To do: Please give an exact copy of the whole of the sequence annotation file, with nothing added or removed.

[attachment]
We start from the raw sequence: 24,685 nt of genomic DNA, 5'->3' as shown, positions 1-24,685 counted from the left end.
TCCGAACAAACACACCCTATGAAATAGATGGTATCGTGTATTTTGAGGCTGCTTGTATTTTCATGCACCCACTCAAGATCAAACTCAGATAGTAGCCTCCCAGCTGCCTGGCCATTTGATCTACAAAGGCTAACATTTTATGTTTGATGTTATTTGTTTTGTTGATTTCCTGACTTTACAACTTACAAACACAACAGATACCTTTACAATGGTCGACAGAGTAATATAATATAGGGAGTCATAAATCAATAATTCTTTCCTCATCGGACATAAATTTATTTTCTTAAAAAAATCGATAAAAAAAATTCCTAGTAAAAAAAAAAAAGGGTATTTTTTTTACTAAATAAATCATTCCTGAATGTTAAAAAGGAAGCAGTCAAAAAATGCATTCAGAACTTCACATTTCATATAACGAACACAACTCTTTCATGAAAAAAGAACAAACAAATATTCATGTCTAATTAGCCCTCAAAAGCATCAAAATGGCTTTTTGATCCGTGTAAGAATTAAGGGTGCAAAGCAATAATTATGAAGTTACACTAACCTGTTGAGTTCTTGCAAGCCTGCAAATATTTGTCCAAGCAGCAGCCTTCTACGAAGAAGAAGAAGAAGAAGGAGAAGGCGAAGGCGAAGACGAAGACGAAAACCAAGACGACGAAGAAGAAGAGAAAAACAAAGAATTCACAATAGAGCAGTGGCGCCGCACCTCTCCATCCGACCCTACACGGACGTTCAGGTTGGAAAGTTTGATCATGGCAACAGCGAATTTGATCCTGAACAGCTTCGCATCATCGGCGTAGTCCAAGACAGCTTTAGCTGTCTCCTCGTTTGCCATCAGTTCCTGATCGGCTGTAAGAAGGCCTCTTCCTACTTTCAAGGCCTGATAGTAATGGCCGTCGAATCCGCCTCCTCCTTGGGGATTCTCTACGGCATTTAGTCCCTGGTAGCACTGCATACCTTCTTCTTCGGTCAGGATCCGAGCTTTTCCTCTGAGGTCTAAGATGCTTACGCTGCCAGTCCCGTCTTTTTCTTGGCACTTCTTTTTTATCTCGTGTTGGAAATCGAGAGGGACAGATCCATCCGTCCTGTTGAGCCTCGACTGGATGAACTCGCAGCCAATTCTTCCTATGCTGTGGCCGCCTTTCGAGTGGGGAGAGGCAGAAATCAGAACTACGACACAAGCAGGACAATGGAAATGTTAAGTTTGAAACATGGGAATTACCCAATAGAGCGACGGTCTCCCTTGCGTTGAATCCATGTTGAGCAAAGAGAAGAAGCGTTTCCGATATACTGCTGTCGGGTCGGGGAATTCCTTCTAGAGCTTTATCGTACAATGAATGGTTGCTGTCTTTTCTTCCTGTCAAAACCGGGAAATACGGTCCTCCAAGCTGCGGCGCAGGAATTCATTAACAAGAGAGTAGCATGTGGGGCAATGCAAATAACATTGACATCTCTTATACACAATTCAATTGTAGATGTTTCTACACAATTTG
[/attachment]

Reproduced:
We start from the raw sequence: 24,685 nt of genomic DNA, 5'->3' as shown, positions 1-24,685 counted from the left end.
TCCGAACAAACACACCCTATGAAATAGATGGTATCGTGTATTTTGAGGCTGCTTGTATTTTCATGCACCCACTCAAGATCAAACTCAGATAGTAGCCTCCCAGCTGCCTGGCCATTTGATCTACAAAGGCTAACATTTTATGTTTGATGTTATTTGTTTTGTTGATTTCCTGACTTTACAACTTACAAACACAACAGATACCTTTACAATGGTCGACAGAGTAATATAATATAGGGAGTCATAAATCAATAATTCTTTCCTCATCGGACATAAATTTATTTTCTTAAAAAAATCGATAAAAAAAATTCCTAGTAAAAAAAAAAAAGGGTATTTTTTTTACTAAATAAATCATTCCTGAATGTTAAAAAGGAAGCAGTCAAAAAATGCATTCAGAACTTCACATTTCATATAACGAACACAACTCTTTCATGAAAAAAGAACAAACAAATATTCATGTCTAATTAGCCCTCAAAAGCATCAAAATGGCTTTTTGATCCGTGTAAGAATTAAGGGTGCAAAGCAATAATTATGAAGTTACACTAACCTGTTGAGTTCTTGCAAGCCTGCAAATATTTGTCCAAGCAGCAGCCTTCTACGAAGAAGAAGAAGAAGAAGGAGAAGGCGAAGGCGAAGACGAAGACGAAAACCAAGACGACGAAGAAGAAGAGAAAAACAAAGAATTCACAATAGAGCAGTGGCGCCGCACCTCTCCATCCGACCCTACACGGACGTTCAGGTTGGAAAGTTTGATCATGGCAACAGCGAATTTGATCCTGAACAGCTTCGCATCATCGGCGTAGTCCAAGACAGCTTTAGCTGTCTCCTCGTTTGCCATCAGTTCCTGATCGGCTGTAAGAAGGCCTCTTCCTACTTTCAAGGCCTGATAGTAATGGCCGTCGAATCCGCCTCCTCCTTGGGGATTCTCTACGGCATTTAGTCCCTGGTAGCACTGCATACCTTCTTCTTCGGTCAGGATCCGAGCTTTTCCTCTGAGGTCTAAGATGCTTACGCTGCCAGTCCCGTCTTTTTCTTGGCACTTCTTTTTTATCTCGTGTTGGAAATCGAGAGGGACAGATCCATCCGTCCTGTTGAGCCTCGACTGGATGAACTCGCAGCCAATTCTTCCTATGCTGTGGCCGCCTTTCGAGTGGGGAGAGGCAGAAATCAGAACTACGACACAAGCAGGACAATGGAAATGTTAAGTTTGAAACATGGGAATTACCCAATAGAGCGACGGTCTCCCTTGCGTTGAATCCATGTTGAGCAAAGAGAAGAAGCGTTTCCGATATACTGCTGTCGGGTCGGGGAATTCCTTCTAGAGCTTTATCGTACAATGAATGGTTGCTGTCTTTTCTTCCTGTCAAAACCGGGAAATACGGTCCTCCAAGCTGCGGCGCAGGAATTCATTAACAAGAGAGTAGCATGTGGGGCAATGCAAATAACATTGACATCTCTTATACACAATTCAATTGTAGATGTTTCTACACAATTTG